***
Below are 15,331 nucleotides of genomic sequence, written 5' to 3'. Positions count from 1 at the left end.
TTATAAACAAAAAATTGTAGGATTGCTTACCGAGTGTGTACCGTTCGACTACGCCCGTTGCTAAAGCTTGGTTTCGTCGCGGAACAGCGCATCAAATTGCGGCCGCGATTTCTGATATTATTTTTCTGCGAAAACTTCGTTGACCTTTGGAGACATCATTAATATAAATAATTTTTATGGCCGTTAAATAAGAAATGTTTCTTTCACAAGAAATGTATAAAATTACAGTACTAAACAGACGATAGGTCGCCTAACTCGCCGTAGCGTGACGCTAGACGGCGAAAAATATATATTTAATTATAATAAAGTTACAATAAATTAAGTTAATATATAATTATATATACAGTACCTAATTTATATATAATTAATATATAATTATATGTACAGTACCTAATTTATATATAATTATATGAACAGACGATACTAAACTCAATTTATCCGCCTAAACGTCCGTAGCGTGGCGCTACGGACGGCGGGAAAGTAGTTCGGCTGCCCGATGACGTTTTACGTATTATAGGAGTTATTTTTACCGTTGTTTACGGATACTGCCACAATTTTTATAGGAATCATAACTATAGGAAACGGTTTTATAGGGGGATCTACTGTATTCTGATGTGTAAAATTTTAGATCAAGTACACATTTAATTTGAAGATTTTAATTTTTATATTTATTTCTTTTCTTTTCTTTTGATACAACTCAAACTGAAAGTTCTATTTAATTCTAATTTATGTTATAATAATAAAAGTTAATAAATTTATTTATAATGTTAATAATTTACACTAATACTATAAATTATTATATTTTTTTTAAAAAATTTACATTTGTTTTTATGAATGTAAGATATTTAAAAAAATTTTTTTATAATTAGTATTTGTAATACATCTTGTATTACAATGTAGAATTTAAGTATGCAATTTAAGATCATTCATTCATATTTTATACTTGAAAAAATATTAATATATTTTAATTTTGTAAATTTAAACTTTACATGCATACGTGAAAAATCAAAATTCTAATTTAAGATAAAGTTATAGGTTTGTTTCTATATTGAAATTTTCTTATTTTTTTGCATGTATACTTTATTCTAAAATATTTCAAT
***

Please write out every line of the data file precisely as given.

Below are 15,331 nucleotides of genomic sequence, written 5' to 3'. Positions count from 1 at the left end.
TTATAAACAAAAAATTGTAGGATTGCTTACCGAGTGTGTACCGTTCGACTACGCCCGTTGCTAAAGCTTGGTTTCGTCGCGGAACAGCGCATCAAATTGCGGCCGCGATTTCTGATATTATTTTTCTGCGAAAACTTCGTTGACCTTTGGAGACATCATTAATATAAATAATTTTTATGGCCGTTAAATAAGAAATGTTTCTTTCACAAGAAATGTATAAAATTACAGTACTAAACAGACGATAGGTCGCCTAACTCGCCGTAGCGTGACGCTAGACGGCGAAAAATATATATTTAATTATAATAAAGTTACAATAAATTAAGTTAATATATAATTATATATACAGTACCTAATTTATATATAATTAATATATAATTATATGTACAGTACCTAATTTATATATAATTATATGAACAGACGATACTAAACTCAATTTATCCGCCTAAACGTCCGTAGCGTGGCGCTACGGACGGCGGGAAAGTAGTTCGGCTGCCCGATGACGTTTTACGTATTATAGGAGTTATTTTTACCGTTGTTTACGGATACTGCCACAATTTTTATAGGAATCATAACTATAGGAAACGGTTTTATAGGGGGATCTACTGTATTCTGATGTGTAAAATTTTAGATCAAGTACACATTTAATTTGAAGATTTTAATTTTTATATTTATTTCTTTTCTTTTCTTTTGATACAACTCAAACTGAAAGTTCTATTTAATTCTAATTTATGTTATAATAATAAAAGTTAATAAATTTATTTATAATGTTAATAATTTACACTAATACTATAAATTATTATATTTTTTTTAAAAAATTTACATTTGTTTTTATGAATGTAAGATATTTAAAAAAATTTTTTTATAATTAGTATTTGTAATACATCTTGTATTACAATGTAGAATTTAAGTATGCAATTTAAGATCATTCATTCATATTTTATACTTGAAAAAATATTAATATATTTTAATTTTGTAAATTTAAACTTTACATGCATACGTGAAAAATCAAAATTCTAATTTAAGATAAAGTTATAGGTTTGTTTCTATATTGAAATTTTCTTATTTTTTTGCATGTATACTTTATTCTAAAATATTTCAAT